Tbe conclusion that the defendant committed an act of negligence in leaving his truck standing partly on the hard surface portion of the highway in the nighttime, unattended and without lights, would seem to be inescapable.
The question then is this: Does the evidence, considered in the light most favorable to plaintiff disclose negligence on the part of the driver of plaintiff’s automobile which, as a matter of law, was a contributing cause of the collision and resulting damage? A careful review of the record leads us to the conclusion that we must answer in the affirmative.
The driver of an automobile is not required to anticipate negligence on the part of others, and his failure to do so does not constitute an act of negligence. Reeves v. Staley, 220 N.C. 573, 18 S.E. 2d 239; Caulder v. Gresham, 224 N.C. 402, 30 S.E. 2d 312; Hill v. Lopez, 228 N.C. 433, 45 S.E. 2d 539.
But he is under the duty to keep a reasonably careful lookout. Murray v. R. R., 218 N.C. 392, 11 S.E. 2d 326; Mills v. Moore, 219 N.C. 25, 12 S.E. 2d 661; Reeves v. Staley, supra; Tarrant v. Bottling Co., 221 N.C. 390, 20 S.E. 2d 565; Harper v. Harper, 225 N.C. 260, 34 S.E. 2d 185; Hobbs v. Coach Co., 225 N.C. 323, 34 S.E. 2d 311; Henson v. Wilson, 225 N.C. 417, 35 S.E. 2d 245. “The requirements of prudent operation are not necessarily satisfied when the defendant 'looks’ either preceding or during the operation of his car. It is the duty of the driver of a motor vehicle not merely to look, but to keep an outlook in the direction of travel; and he is held to the duty of seeing what he ought to have seen.” Wall v. Bain, 222 N.C. 375, 23 S.E. 2d 330.
Likewise, he must at all times operate his vehicle with due regard to the width, traffic, and condition of the highway, and he must decrease speed and keep his car under control “when special hazard exists . . . by reason of weather or highway conditions, and speed shall be decreased as may be necessary to avoid colliding with any . . . vehicle, or other conveyance on . . . the highway . . .” G.S. 20-141. This requirement, as expressed in G.S. 20-140, 141, constitutes the hub of the motor vehicle law around which other provisions regulating the operation of motor vehicles revolve. Kolman v. Silbert, 219 N.C. 134, 12 S.E. 2d 915; Brown v. Products Co., Inc., 222 N.C. 626, 24 S.E. 2d 334; Allen v. Bottling Co., 223 N.C. 118, 25 S.E. 2d 388; Hoke v. Greyhound Corp., 226 N.C. 692, 40 S.E. 2d 345; Garvey v. Greyhound Corp., 228 N.C. 166, 45 S.E. 2d 58; Steelman v. Benfield, 228 N.C. 651, 46 S.E. 2d 829; Tyson v. Ford. 228 N.C. 778. 47 S.E. 2d 251.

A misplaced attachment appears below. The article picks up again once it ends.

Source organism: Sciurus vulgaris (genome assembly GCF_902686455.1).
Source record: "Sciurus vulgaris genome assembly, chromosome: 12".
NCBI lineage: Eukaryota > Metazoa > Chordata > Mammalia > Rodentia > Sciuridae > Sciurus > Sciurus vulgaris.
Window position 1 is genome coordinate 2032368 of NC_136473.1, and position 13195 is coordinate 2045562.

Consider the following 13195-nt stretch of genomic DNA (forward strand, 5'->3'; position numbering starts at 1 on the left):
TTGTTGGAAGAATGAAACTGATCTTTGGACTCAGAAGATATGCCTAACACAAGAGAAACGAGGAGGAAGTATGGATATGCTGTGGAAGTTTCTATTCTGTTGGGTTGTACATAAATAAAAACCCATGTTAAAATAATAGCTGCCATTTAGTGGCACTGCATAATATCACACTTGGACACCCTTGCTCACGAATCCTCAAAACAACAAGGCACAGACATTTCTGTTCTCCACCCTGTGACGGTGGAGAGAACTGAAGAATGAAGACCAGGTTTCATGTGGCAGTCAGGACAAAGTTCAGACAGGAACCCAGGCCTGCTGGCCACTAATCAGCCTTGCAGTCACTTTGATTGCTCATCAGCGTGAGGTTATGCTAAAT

*158So then, one who operates a motor vehicle during the nighttime must take notice of the existing darkness which limits visibility to the distance his headlights 'throw their rays, and he must operate his motor vehicle in such manner alrd at such speed as will enable him to stop within the radius of his lights. Allen v. Bottling Co., supra; Lee v. R. R., 212 N.C. 340, 193 S.E. 395; Caulder v. Gresham, supra; Sibbitt v. Transit Co., 220 N.C. 702, 18 S.E. 2d 203; Tyson v. Ford, supra.
Here the driver of plaintiff’s automobile was operating his vehicle on a straight road. His headlights were in good condition. According to his own testimony there was nothing on the highway to obstruct his view, and the lights of the parked car did not blind him and did not prevent him from seeing the truck. Instead of looking in the direction he was traveling, he was looking to his left at the ear parked on that side of the road “and that is why I did not see the truck until I struck it.”
Thus it appears that he was not looking, or, looking, did not see the parked truck in time to stop or turn to the left and avoid the collision. In either event, his own negligence was one of the contributing causes of the unfortunate occurrence.
It follows that there was error in the refusal of the court below to grant the defendant’s motion to dismiss the action as in case of nonsuit. For that reason the judgment below is